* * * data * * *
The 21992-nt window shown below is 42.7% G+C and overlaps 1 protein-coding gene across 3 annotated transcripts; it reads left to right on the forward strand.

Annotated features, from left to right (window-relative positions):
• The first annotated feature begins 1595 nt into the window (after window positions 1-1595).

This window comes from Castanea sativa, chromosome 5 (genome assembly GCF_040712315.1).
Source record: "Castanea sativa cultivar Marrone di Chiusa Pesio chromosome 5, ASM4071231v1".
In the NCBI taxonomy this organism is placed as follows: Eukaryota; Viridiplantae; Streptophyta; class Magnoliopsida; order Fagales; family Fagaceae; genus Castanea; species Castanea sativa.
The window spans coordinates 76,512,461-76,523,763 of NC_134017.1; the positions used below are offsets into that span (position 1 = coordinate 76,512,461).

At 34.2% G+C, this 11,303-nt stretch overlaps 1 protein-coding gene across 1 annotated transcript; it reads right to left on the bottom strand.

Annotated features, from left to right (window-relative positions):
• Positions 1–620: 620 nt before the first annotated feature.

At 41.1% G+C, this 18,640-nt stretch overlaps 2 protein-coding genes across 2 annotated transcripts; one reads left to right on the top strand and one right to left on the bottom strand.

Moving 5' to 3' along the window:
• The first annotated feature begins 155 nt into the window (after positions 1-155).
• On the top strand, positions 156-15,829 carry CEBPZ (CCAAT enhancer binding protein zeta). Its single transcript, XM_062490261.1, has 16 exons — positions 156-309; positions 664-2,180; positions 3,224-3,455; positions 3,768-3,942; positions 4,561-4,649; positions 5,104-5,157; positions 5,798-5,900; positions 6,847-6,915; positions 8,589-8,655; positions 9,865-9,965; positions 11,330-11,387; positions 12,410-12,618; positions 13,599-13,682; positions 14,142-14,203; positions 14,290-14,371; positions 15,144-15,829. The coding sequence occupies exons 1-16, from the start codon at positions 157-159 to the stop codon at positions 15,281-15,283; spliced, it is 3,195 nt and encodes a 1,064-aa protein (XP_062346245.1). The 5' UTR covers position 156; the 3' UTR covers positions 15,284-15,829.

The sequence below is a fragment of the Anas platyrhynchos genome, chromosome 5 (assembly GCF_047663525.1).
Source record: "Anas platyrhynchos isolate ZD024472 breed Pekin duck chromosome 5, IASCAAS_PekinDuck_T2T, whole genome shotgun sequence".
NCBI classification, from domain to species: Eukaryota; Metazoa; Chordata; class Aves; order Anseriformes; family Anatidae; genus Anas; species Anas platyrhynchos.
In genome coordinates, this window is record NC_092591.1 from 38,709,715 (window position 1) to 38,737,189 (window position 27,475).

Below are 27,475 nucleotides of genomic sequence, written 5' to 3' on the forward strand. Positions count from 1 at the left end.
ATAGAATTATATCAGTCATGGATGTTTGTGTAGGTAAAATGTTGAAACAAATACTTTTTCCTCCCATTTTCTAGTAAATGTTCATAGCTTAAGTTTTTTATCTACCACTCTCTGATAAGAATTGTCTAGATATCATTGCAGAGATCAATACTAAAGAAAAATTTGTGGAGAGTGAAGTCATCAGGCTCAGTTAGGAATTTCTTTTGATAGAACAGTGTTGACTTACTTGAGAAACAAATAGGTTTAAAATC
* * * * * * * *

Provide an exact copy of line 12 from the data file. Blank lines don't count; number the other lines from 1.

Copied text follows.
Moving 5' to 3' along the window: